Bath (Berkeley Springs) Town Council & Bath Ordinance Cmte. Discuss new ordinance proposals tonight
BERKELEY SPRINGS, WV - Tonight, Bath Town Council once again discusses proposed new ordinances, and amendments to existing code, that could affect property owners/tenants in various ways for properties in the municipal limits. The Town of Bath’s Ordinance Committee and Landmark Commission representatives went into detailed discussions last week on proposed amendments to their Ch. 14 of the Town Code and a new Demolition Ordinance proposed by the Landmark Commission.
Ordinance Committee members Susan Webster (chair), Elizabeth Skinner, and Rose Jackson, all town council members, met with Landmark Commission President Larry Lower and members Tim Newton and David Abruzzi over questions raised at October Town Council meetings about the proposals.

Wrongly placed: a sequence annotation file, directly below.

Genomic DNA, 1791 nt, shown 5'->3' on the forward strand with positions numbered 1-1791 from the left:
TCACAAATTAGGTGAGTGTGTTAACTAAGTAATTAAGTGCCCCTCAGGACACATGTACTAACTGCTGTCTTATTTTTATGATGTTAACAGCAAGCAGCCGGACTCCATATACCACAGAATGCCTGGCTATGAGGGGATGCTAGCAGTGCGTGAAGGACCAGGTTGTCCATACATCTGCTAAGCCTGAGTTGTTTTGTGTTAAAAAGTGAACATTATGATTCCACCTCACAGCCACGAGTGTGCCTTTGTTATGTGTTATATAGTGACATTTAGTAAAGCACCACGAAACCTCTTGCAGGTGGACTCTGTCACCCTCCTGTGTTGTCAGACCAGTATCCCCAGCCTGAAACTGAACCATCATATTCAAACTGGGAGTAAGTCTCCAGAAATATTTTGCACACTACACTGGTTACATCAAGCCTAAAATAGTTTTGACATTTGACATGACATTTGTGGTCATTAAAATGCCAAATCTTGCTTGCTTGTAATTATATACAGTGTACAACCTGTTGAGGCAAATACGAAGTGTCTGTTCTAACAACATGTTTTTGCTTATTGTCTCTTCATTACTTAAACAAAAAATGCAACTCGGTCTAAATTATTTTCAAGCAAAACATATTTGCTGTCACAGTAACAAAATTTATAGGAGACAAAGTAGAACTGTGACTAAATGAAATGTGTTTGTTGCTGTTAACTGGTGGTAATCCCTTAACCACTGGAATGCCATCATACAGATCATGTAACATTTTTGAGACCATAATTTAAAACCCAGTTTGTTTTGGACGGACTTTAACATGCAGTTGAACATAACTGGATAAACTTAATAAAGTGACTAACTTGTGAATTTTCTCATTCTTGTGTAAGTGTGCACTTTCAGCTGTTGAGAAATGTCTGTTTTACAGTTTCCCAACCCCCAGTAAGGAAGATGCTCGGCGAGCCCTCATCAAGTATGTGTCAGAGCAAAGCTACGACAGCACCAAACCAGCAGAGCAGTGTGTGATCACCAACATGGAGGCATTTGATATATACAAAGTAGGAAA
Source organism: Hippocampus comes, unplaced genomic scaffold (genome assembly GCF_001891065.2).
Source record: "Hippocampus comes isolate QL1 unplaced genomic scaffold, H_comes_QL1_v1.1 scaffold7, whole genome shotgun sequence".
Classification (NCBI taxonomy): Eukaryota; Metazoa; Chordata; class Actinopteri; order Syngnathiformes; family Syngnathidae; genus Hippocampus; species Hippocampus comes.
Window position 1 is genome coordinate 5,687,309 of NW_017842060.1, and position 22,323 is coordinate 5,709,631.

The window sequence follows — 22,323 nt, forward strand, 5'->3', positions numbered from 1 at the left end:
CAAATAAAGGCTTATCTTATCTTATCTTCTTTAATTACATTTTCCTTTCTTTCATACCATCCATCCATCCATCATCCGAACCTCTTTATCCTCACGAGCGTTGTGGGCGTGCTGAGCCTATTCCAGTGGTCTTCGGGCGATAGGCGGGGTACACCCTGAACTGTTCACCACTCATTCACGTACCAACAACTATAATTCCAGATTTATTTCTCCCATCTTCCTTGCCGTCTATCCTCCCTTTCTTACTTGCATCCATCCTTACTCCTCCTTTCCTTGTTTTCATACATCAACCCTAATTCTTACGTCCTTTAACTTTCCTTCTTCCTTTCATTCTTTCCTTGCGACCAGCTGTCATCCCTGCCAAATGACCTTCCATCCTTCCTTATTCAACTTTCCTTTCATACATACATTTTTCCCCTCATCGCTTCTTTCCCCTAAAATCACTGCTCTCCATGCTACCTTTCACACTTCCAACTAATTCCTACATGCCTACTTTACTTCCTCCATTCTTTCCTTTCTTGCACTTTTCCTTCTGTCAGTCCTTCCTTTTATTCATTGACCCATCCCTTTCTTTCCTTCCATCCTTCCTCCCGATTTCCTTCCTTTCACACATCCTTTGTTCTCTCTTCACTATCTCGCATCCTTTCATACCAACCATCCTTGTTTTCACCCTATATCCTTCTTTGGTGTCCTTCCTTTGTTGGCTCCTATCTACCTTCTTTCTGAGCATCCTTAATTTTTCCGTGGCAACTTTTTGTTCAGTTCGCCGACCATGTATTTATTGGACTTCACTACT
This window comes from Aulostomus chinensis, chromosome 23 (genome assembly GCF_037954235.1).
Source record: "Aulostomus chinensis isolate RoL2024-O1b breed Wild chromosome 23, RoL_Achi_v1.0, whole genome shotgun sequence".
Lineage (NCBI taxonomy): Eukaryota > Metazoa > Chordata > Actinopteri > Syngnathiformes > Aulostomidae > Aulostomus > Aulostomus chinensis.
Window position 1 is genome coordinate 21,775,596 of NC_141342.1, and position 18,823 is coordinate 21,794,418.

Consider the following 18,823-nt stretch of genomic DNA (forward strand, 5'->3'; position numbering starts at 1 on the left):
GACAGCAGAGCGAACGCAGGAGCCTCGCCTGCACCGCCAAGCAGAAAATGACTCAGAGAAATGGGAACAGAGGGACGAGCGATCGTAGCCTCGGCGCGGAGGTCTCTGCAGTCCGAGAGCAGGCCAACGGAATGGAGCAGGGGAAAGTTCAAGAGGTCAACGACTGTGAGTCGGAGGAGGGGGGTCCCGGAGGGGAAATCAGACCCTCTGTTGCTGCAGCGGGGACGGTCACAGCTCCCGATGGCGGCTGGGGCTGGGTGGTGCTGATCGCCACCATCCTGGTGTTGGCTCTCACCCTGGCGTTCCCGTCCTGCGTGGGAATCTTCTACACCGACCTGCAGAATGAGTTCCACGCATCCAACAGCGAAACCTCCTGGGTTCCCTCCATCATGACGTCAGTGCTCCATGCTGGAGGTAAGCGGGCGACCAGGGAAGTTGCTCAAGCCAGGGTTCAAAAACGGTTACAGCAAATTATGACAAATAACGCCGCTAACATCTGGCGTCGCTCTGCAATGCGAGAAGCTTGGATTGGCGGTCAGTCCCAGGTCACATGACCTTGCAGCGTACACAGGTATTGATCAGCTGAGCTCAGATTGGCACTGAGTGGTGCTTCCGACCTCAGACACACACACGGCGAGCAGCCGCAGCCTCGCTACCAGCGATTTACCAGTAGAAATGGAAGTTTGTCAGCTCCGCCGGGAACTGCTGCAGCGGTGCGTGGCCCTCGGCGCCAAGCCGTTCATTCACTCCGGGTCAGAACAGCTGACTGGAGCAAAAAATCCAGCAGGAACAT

The Ordinance Committee is responsible for the establishment of and/or any changes to existing town ordinances. This committee is tasked to prepare and submit in writing proposed ordinances before the council for a first and second reading. Webster said per West Virginia Code 8-11-4, municipalities can adopt, by ordinance, building codes, housing codes, etc. But, she said, before any code becomes law, it must be printed in pamphlet form presented to the town council and made available to the general public.
The existing Code Ch. 14 has Articles I through V and deals with a Building Code and Enforcement Agency, Building Inspector (not yet hired), and building permits for single-family dwellings or other structures. Proposed is Article VI Certificate of Appropriateness for New Construction And/or Building Renovations Within the Historic District.